After 9 days it is starting to look a little healthier. Still not doubled in size or got much bigger in bulk but healthy froth and smells fine. Still likes being warm!
Then after 5 hours not a lot of activity!
Login or Signup to add your comment.
I am wondering if the jar is a bit optimistic for the amount you are working with- maybe your gas is escaping via the wide surface area so you are not seeing it rise in bulk. My rye starter is old enough to live in the fridge between bakings and it is around 100 g in a plastic jar that fits in a shelf on the fridge door. The 100 g maybe fills 1/4 height when resting then goes up to around 2/3 mark about 4-6 hours after feeding, but it always looks a lot more dry than my wheat versions. The secondary wheat starters (maybe not the right term) made from the primary rye are more liquid like yours and never seem to rise much in the jar but with around the amount of bubbles you currently have it makes a fine loaf of bread. You could try taking maybe a tablespoon of what you have and see how it goes in a second jar with a few feeds over a day then try making a loaf of bread if it bubbles like your main starter. If the main starter is still not ready ie second jar does not activate then you have not lost any time
Good idea - many thanks. My jar is not totally sealed, as I have had 2 jars crack and I wondered whether it might have been the pressure.
Started a smaller sealed jar as well, with a little rye flour in it.
Don't know if you now have a working starter or whether you are still struggling a little. I made my starter about 5 weeks ago and it took about 8 days before it was ready to start making bread (this is the first time I have done this) So I am a novice compared to many of the contributors on the site. However, I thought I would share with you what I have done. Firstly, I started with the sealed glass jar similar to that in your photo. I soon abandoned that because I got fed up with the fact that every day I had to tip the starter out into a bowl in order to stir in the the flour and water. Having done that I had to wash out the jar and then return the starter to the jar. So I bought a mixing bowl with a high glaze finish and I cover it with a shower cap (the sort that they provide free in hotel rooms etc) It clips onto the top of the bowl in an instant and keeps out dirt etc. Of course it is not an airtight seal but that does not (in my opinion) seem to be problem. The great thing is that I can add flour and water without moving it into another container. I use a spatular to get to the edges of the bowl. The bowl will tend to get dried starter attached to the edges as the starter rises and falls so I clean the bowl out about once every third day. My starter is kept a room temperature in my kitchen which at this time of the year is around 20 degrees centigrade. I normally feed the starter about 4 or 5 hours before I start to make dough. I feed it equal quantities of water and flour (by weight) but the flour is about 80% wheat flour and 20% rye flour. I bake most days so the amount I feed it is roughly governed by how much I use. If I have a day when I do not bake, I discard some of the starter and feed the remainder as usual.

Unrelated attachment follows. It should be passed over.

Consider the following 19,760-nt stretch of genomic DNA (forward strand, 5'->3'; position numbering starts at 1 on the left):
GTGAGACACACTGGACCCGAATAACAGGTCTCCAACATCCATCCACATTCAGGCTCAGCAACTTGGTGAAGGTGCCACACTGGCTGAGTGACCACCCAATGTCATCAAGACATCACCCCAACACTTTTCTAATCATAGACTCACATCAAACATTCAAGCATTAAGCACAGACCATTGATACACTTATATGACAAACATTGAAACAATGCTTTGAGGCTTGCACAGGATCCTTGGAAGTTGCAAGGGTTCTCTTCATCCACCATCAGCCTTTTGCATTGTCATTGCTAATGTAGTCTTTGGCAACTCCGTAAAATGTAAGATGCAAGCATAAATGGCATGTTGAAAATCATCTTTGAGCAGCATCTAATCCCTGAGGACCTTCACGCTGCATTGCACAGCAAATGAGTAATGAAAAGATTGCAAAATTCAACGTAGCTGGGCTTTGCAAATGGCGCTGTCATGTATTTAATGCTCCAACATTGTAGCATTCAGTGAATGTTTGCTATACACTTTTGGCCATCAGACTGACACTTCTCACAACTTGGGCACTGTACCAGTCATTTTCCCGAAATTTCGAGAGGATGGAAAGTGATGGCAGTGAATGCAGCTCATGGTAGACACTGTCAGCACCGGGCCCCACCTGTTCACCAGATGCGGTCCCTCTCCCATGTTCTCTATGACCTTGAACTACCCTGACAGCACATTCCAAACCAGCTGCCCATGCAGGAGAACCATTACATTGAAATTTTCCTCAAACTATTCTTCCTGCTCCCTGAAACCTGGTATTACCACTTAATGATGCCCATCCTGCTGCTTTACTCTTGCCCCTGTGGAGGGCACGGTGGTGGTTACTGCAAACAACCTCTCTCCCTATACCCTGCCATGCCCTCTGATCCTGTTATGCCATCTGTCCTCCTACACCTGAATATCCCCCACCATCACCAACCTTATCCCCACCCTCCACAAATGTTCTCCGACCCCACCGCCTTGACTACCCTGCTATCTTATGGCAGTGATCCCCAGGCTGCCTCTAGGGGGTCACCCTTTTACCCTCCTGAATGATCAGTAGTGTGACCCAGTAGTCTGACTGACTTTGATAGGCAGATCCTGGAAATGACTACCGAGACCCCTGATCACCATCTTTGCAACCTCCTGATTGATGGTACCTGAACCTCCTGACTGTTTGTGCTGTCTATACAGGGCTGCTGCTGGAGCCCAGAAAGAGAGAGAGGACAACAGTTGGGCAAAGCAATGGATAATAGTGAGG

I would be tempted to try the following :- tip your strater into a bowl and feed it. Five hours later chuck half of it away and feed it again and see what happens ... just a thought. Happy baking. Chris
Many thanks for your comments. The smaller containers are now fine and I can easily scoop some of the starter out and mix more flour and water in. My starter took about 10 days but was helped along by adding some rye flour later on.
Glad you are having some success. Chris
Or Sign up with us.
by Graham, Maedi & You!
88 people online - 25,293 posts and counting!
© 2015 Artisan Baker